According to an ESI Thoughtlab study, AI adoption can produce strong returns on investments: over 65% in customer service, operations/infrastructure and planning/decision making. These promises of increased productivity serve as an added incentive for senior management to adopt AI. According to a report by CB Insights, AI funding increased in 2021 by 108% to a total of $66.8 billion. Increasing digitization indicates that this number will most likely continue to grow. 

The increased adoption of AI also illustrated how the technology can have harmful implications, thus necessitating clear regulatory and ethical guidelines around its use.

Ethical Cognizance 

AI’s prominence during the pandemic sparked conversations about ethics and put pressure on corporations to implement ethical AI policies. Some key concerns posed by consumers and leaders include data infringement, bias, racial discrimination, misinformation, breach of privacy, consent and surveillance. 

Without regulation, companies are not held accountable when collecting personal data. Similarly, biases in AI programs can risk disproportionate impact on minorities. For instance, biases in healthcare datasets could result in disfavorable health outcomes and resource allocation.    

While some organizations have taken it upon themselves to create ethical AI frameworks, governments are also looking to provide guidance around how businesses should and should not leverage data and data-enabled insights. Following the pandemic, OECD encouraged multi-disciplinary and multi-stakeholder cooperation and data exchange for AI driven strategies to combat the pandemic while also noting its limitations and calling for responsible deployment to address privacy concerns. According to an IBM report, in 2021 75% of executives stated AI ethics to be important, an increase from less than 50% respondents in 2018.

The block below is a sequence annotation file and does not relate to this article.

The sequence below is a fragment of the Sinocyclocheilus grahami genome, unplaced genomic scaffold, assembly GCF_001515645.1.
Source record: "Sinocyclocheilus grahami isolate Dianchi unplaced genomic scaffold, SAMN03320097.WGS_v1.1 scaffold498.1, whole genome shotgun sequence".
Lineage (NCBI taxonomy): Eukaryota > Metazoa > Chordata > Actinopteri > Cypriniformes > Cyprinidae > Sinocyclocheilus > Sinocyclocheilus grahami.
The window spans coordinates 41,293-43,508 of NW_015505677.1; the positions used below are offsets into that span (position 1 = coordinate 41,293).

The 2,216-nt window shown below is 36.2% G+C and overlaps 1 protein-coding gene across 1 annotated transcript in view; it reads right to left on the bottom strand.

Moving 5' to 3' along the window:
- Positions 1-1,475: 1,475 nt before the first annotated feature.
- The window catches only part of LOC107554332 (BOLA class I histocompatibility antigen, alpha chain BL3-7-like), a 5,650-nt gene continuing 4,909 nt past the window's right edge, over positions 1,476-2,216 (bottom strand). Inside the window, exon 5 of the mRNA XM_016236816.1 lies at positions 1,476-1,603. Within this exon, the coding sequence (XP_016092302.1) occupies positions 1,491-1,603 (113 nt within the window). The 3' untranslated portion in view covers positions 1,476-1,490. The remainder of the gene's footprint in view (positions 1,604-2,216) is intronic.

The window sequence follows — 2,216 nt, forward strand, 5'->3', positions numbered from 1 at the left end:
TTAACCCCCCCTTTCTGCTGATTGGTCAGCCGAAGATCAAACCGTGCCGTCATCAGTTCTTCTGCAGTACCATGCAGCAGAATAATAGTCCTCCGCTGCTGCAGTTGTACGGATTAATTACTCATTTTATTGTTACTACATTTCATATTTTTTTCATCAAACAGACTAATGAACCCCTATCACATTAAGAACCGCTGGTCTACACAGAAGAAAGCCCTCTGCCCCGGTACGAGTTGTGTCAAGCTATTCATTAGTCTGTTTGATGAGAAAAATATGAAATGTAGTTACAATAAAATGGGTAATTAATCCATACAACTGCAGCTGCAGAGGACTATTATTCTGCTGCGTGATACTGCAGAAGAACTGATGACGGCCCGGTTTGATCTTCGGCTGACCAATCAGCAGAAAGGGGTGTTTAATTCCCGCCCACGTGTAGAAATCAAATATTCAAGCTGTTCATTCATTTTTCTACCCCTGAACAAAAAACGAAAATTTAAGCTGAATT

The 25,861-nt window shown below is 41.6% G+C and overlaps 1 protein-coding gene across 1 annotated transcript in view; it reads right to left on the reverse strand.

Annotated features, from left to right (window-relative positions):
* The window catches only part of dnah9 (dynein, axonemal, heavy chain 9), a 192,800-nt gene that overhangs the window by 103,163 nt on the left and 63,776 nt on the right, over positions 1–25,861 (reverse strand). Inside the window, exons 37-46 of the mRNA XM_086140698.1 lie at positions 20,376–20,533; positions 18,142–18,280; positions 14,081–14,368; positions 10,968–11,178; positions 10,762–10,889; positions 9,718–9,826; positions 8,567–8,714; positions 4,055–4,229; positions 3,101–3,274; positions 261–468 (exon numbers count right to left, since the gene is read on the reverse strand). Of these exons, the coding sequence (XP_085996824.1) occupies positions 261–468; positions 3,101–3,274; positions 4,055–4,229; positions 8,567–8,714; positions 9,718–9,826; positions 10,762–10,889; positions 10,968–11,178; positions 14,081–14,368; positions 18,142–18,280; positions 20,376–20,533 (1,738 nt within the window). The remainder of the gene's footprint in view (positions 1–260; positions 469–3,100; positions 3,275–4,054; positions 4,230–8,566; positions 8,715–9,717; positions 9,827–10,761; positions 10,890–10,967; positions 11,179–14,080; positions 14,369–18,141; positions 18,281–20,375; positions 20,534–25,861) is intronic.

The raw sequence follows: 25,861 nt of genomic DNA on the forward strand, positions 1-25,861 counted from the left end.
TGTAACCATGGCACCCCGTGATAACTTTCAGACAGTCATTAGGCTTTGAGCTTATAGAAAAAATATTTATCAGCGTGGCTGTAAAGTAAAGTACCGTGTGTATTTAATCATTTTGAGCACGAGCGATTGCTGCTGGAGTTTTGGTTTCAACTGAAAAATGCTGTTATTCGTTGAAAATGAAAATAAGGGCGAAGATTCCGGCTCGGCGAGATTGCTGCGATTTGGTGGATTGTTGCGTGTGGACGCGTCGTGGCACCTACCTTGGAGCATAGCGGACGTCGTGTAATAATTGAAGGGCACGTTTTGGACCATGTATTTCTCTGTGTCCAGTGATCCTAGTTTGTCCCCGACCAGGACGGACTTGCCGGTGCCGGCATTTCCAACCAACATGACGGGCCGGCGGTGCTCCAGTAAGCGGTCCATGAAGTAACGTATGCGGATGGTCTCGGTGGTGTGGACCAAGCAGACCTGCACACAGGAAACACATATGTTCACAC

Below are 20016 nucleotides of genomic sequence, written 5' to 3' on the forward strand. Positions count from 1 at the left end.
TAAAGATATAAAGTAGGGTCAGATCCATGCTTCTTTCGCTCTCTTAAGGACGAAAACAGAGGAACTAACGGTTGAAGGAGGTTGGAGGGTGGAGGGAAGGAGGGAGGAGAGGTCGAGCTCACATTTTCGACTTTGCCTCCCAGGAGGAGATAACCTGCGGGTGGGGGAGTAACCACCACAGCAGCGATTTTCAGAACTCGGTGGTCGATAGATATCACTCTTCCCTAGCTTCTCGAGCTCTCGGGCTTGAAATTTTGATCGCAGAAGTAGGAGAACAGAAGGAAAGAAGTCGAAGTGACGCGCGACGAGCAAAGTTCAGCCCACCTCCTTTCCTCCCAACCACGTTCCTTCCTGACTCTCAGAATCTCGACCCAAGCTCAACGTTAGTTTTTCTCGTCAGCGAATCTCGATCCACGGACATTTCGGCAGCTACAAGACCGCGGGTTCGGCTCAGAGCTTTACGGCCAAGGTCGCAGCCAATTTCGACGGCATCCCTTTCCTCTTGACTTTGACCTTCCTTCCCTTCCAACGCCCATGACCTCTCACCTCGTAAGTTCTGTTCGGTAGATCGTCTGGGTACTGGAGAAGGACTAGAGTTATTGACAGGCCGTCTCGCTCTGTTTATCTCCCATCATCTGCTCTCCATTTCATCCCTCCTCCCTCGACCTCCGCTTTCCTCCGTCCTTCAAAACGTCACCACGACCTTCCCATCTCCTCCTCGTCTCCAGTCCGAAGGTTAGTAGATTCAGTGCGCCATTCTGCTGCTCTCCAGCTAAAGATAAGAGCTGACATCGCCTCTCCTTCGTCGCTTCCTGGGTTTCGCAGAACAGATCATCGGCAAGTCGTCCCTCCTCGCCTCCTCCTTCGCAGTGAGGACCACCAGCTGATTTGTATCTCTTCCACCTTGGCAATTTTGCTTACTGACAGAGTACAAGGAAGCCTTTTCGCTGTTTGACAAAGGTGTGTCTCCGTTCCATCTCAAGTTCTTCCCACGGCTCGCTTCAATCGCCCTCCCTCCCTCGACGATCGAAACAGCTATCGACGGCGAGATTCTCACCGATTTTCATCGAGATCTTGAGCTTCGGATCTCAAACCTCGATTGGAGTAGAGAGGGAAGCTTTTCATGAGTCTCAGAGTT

Discourse addressing these concerns is necessary to encourage more organizations to embrace AI without pushback. Fostering accountability amongst developers and corporations and relieving AI hesitancy amongst various stakeholders will ensure transparency about how data is being used, establishing a process for informed consent on all accounts. 

Bottom Line 

As businesses continue to make the most of the technology, engaging in strategic collaborations to push for regulatory guidance to power equitable opportunities, upskilling employees for a technologically-adept workforce, and conducting AI education opportunities for their organization’s leaders will be critical. 

AI clearly made solutions to many Covid-related business problems possible. The increase in AI funding and business investments shows that companies are not only appreciating AI’s values but are also making timely resource allocations to minimize opportunity costs.